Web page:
Gag Order Conceals NEA Influence in Washington

Gag Order Conceals NEA Influence in Washington
February 1, 1998



The actions of Washington state’s Public Disclosure Commission belied its middle name when, after finding the top executive of the local teachers union guilty of falsely identifying his employer on more than 100 occasions, the Commission levied a fine of only $6,000 and placed a gag order on its settlement negotiations with the union leader.

In a highly unusual, “closed-door” agreement, the Commission capitulated to a demand from Kathleen O’Toole, top legal counsel of the Washington Education Association, for the gag order on the Commission’s settlement with James Seibert, executive director of the WEA.

The charges of violating public disclosure requirements were brought against Seibert by the Evergreen Freedom Foundation. Despite being employed by the National Education Association for more than eight years, Seibert falsely identified his employer as the WEA on more than 100 separate public disclosure reports. He continued to misidentify his employer even after another NEA-paid lobbyist, Kristeen Hanselman, was fined for the same violation last August.

Seibert’s reporting offenses are only one of several charges alleged against the NEA by the Foundation, including the laundering of more than $400,000 through the WEA to affect the outcomes of state elections in 1996. The campaign to defeat the 1996 charter school and voucher initiatives was carried out with more than 90 percent of the funding provided by the NEA/WEA. Trained and paid by the NEA, Seibert oversees those political activities of the WEA.

“To deny the public the right to know when a huge, out-of-state special interest is dumping hundreds of thousands of dollars into our state to influence state policy is a violation of both the letter and the spirit of public disclosure law,” stated Evergreen Freedom Foundation president Bob Williams when the Commission’s ruling was issued on December 10.

Williams expressed disappointment that the state’s most powerful political force would be fined a mere $6,000 for years of false reporting, with $2,000 of the fine forgiven. “It will send a very bad message to other officials who are engaged in financial wrongdoing,” he said.

However, it may take more than a gag order and nominal fine to restore the WEA’s tarnished reputation. In a lead editorial, the Seattle Times, the state’s largest newspaper, blasted the WEA last August for its massive violation of state election laws in 1996. Those violations resulted in the defeat of the I-177 Charter School Initiative, support for which was led by Jim and Fawn Spady.

“Although Fawn and I were extremely disappointed when I-177 was defeated last November,” said Jim Spady, “it gives us some comfort to know that the prospect of a strong charter school law was enough to motivate the WEA to illegally divert at least $500,000 to the anti-charter campaign.”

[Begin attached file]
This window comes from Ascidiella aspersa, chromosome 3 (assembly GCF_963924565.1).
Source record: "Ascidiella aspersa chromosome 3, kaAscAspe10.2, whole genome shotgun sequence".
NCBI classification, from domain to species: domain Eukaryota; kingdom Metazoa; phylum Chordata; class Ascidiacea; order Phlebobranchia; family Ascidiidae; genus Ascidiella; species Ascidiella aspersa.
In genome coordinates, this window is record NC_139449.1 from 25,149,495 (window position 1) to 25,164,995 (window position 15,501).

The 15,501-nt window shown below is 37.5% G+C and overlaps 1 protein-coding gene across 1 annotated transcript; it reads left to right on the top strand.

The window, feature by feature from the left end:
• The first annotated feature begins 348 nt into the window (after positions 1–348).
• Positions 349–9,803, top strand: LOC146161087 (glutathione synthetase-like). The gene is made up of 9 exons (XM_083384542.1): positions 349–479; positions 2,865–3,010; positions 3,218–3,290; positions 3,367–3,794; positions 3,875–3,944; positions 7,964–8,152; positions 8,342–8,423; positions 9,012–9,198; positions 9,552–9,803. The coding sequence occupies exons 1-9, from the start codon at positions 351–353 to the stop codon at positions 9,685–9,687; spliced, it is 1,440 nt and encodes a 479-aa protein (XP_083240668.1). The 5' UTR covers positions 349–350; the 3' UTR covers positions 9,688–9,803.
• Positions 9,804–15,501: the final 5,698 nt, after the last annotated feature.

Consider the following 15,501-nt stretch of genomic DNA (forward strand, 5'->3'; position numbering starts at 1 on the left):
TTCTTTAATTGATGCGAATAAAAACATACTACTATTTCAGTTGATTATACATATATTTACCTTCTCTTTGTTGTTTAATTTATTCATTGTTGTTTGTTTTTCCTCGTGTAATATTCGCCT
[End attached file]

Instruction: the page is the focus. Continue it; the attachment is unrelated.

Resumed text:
Pennsylvania Commission Calls for Vouchers

Under a proposal recommended by a state education panel, students at Pennsylvania schools with low academic performance could be provided with “opportunity scholarships” to attend private or parochial schools, local bargaining agreements could be suspended, and day-to-day school operations could be contracted out to private firms. These and other proposals were offered in December to Pennsylvania lawmakers as a means of revamping the state’s urban education systems.

The 17-member Legislative Commission on Restructuring Pennsylvania’s Urban Schools was created last April as a bipartisan effort to evaluate the state’s 24 urban school districts. Led by University of Pittsburgh Chancellor Mark Nordenberg and comprised of educators, business leaders, and elected officials, the panel issued a 17-recommendation report for legislators. Among its recommendations are:

  • Permit the State Education Secretary to close “academically distressed” schools.
  • Require reading ability by the end of third grade.
  • Require proficiency in reading, writing, math, and science according to state standards in grades 4, 8, and 11.
  • End social promotion.
  • Require under-achieving teachers to improve or face dismissal.
  • Give principals more authority, but eliminate tenure.
  • Permit hiring superintendents without a background in education.
  • Provide alternative education for chronically disruptive students.
  • Split Philadelphia into 22 independent school districts.

Teacher union reaction to the Commission’s report was swift and negative. Philadelphia Federation of Teachers president Ted Kirsch said it was clear to educators that the commission’s proposals were not about educating our children. “They’re about power and politics,” he charged. And vouchers, he said, would “siphon money from urban schools to help a few students and leave public schools impoverished and substandard.”